Rainbow Pinwheel galaxy

By Phil Plait | May 29, 2012 7:00 am

I have no shame in admitting I love face-on spiral galaxies. Scientifically, of course, they’re fascinating; spread out in front of us are all the inner workings of a galaxy. It’s like having an X-ray of human body in front of you, making it easier to understand anatomy.

But their beauty… well. The scope and grandeur of a face-on spiral is unparalleled, I think, in astronomy, or perhaps any field of science. But don’t take my word on it. See for yourself.

[Click to galactinate, or get a 1900 x 1200 desktop image.]

This is the wonderful nearby spiral M101, and is a composite of no fewer than four orbiting observatories! It has images from Hubble, Spitzer, Chandra, and GALEX. These represent (in order) observations in visible light (shown as yellow in the picture), infrared (red), X-ray (purple) and ultraviolet (blue).

Each shows a different aspect of the galaxy. Visible light shows stars and gas, infrared indicates warm dust, X-ray show hot gas and energetic objects like supernovae and black holes, and ultraviolet is where young stars glow and light the gas around them. Each observation is incredibly useful to a scientist, but combining them together makes them even more powerful.

The things to look for are where colors overlap, and where they don’t overlap. For example, in the outer arms you can see dust and gas and young stars all together, showing where stars are born. In the inner regions of the galaxy the infrared and visible images are next to each other, parallel spirals. Dust blocks visible light, so where there’s lots of dust there’s little light we can see, and vice-versa.

You have to be careful interpreting images like this, though. The outer arms, for example, are blue. You might think this means they’re only giving off ultraviolet light. But you have to account for the different telescopes’ field of view, exposure times, and more. Each of those affects what you see no matter what the galaxy itself may be doing. Images like the one above are useful, even important, but it’s also important to remember their scientific limitations.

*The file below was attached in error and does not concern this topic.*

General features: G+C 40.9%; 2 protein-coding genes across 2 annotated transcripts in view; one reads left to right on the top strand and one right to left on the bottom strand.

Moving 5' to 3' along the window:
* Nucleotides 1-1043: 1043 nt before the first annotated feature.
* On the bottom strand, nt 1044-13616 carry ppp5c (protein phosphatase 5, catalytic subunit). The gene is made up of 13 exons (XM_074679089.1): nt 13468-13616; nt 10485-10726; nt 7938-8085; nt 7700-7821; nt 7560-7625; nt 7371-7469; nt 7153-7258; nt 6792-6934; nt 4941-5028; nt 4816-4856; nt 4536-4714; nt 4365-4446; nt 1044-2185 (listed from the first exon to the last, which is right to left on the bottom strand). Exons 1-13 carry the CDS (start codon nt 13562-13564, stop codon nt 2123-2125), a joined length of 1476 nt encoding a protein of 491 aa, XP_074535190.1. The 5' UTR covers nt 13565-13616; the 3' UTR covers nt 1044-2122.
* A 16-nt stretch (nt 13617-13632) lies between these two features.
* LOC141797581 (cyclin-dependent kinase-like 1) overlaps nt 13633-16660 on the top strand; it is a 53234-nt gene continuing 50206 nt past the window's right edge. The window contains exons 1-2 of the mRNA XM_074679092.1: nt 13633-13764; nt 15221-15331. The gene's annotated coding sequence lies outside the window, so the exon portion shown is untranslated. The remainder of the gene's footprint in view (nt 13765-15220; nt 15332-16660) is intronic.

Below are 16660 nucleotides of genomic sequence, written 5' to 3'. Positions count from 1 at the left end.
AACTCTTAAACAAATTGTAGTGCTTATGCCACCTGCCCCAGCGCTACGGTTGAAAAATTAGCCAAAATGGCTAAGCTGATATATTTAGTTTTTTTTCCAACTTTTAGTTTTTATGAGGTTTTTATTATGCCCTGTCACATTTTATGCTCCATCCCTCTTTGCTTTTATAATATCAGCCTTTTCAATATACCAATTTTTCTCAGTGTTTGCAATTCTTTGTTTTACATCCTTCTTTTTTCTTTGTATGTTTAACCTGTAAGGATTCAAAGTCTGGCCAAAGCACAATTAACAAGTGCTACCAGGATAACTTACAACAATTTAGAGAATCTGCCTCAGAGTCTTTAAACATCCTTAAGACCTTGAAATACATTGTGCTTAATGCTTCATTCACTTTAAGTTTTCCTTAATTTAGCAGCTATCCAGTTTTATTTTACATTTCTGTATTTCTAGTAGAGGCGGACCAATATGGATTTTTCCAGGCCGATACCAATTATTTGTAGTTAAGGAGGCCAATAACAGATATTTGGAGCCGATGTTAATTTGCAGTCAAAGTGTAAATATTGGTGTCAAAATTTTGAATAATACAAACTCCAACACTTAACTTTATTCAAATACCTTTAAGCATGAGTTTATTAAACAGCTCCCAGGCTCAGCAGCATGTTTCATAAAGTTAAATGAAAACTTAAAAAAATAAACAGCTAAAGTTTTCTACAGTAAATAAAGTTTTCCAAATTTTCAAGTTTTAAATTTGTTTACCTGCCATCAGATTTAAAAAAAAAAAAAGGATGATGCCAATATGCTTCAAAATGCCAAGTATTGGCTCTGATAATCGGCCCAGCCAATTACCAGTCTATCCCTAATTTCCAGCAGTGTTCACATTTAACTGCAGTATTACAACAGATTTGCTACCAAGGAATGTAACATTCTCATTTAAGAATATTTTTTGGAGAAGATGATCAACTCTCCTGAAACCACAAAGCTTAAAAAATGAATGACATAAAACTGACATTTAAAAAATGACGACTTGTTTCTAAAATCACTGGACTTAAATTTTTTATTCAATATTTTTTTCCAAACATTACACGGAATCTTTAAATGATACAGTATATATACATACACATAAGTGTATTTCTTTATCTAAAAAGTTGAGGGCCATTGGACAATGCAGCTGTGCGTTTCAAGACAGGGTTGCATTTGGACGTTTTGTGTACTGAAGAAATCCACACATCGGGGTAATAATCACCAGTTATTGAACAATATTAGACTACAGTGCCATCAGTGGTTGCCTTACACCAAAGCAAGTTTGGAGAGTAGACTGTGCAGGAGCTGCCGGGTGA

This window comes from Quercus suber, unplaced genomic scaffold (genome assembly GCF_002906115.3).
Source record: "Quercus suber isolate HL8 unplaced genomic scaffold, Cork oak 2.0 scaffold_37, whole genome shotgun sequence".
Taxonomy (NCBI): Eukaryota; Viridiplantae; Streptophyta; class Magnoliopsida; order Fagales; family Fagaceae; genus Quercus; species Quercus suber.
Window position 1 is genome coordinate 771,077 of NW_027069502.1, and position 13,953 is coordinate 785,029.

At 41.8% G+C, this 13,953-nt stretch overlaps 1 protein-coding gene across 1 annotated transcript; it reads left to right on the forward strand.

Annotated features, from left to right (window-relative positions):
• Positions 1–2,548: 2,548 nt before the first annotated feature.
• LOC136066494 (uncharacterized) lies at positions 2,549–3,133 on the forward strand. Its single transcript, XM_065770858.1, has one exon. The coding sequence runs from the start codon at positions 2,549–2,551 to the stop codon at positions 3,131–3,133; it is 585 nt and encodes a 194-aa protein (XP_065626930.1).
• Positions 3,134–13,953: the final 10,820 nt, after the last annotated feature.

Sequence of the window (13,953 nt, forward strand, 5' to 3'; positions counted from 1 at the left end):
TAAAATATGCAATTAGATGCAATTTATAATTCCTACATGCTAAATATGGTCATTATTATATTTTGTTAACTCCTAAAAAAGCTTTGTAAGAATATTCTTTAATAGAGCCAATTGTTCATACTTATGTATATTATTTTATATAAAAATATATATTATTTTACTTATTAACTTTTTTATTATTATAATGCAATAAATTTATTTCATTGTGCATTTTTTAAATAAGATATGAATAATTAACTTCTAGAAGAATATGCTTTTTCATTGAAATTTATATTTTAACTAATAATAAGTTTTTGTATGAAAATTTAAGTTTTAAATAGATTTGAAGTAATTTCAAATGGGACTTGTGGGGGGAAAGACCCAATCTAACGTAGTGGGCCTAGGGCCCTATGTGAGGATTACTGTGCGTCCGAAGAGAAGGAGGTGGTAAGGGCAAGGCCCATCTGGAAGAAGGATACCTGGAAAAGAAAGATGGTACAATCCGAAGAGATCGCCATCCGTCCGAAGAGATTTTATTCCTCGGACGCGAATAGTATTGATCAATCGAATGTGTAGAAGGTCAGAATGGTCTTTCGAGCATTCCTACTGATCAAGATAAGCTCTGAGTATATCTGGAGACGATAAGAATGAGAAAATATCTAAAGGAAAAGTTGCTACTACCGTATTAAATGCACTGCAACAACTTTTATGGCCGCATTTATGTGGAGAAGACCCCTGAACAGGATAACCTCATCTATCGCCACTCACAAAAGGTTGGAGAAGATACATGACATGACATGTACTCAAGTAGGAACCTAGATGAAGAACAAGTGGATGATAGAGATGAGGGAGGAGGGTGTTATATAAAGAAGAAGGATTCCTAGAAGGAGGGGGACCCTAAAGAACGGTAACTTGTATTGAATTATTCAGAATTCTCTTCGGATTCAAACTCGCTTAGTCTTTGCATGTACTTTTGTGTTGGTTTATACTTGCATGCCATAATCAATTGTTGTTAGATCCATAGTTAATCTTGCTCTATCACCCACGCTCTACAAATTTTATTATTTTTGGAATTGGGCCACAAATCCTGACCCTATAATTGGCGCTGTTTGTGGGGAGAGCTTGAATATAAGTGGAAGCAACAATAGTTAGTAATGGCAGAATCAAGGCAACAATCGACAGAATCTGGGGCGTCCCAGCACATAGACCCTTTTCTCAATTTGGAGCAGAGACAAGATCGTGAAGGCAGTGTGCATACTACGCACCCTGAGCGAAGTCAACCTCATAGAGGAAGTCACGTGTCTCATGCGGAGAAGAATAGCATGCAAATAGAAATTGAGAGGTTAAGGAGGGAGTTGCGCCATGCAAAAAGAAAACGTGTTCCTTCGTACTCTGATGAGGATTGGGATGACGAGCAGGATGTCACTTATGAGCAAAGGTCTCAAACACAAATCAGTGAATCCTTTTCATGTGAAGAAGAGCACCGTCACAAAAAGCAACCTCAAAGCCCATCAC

But artistically? That’s a different matter. All together.

Image credit: X-ray: NASA/CXC/SAO; IR & UV: NASA/JPL-Caltech; Optical: NASA/STScI


Related Posts:

- Hubble delivers again: M101
- New pic: SN2011fe in M101
- The heat of the Pinwheel
- Desktop Project Part 9: Again I see IC 342

CATEGORIZED UNDER: Astronomy, Pretty pictures

Comments (8)

  1. Carey

    “That’s a different matter. All together.”

    That’s a different matter. /airplane

  2. Peter Davey

    “Like the circles that you find, in the pinwheels of your mind”?

  3. Chris A.

    I have a fantasy, that someday we might be able to image such things across the entire electromagnetic spectrum, then compress it all into the visible for purposes of display, rather than turning narrow segments of the spectrum into monochrome images, then combining them, as done here.

    Probably never happen (way too many technical barriers to overcome, some of which Phil hinted at in this post), but an astronomy nerd can dream, can’t he?

  4. All I could think of was Juri Han from Street Fighter’s special pinwheel move:

    http://th06.deviantart.net/fs70/PRE/i/2011/235/e/f/juri___senpusha_by_akinrok-d47kmsl.jpg

  5. Incredible picture, quite a bit better than what I’ve seen of the pinwheel through an 8″ Newt. Amazing what you can do with a few billion dollars and a team of experts.

    I think that’s one of the reasons I like globulars so much. What I see seems closer the what you get with all the fancy stuff.

  6. Waydude

    Carey beat me to it, awesome.

  7. Messier Tidy Upper

    Minor nitpick, sorry, but :

    .. X-ray show hot gas and energetic objects like supernovae and black holes, ..

    Don’t you mean supernovae remnants there BA? I don’t think there are all that many supernovae going off at once there somehow! ;-)

    Although we did have one in Messier 101 quite recently. Good image here – cheers.

  8. Matt B.

    This is a case where you want to use “altogether”, meaning “totally”. “All together means “completely together”.

    Or was that a pun (referring to the several images being together)? It’s hard to tell, since so many people screw up “all ready”, and that expectation of error makes it hard to discern humorous misspellings, which have to be intentional to be funny.

    In other words, if it was a joke, the general stupidity of the population killed it.

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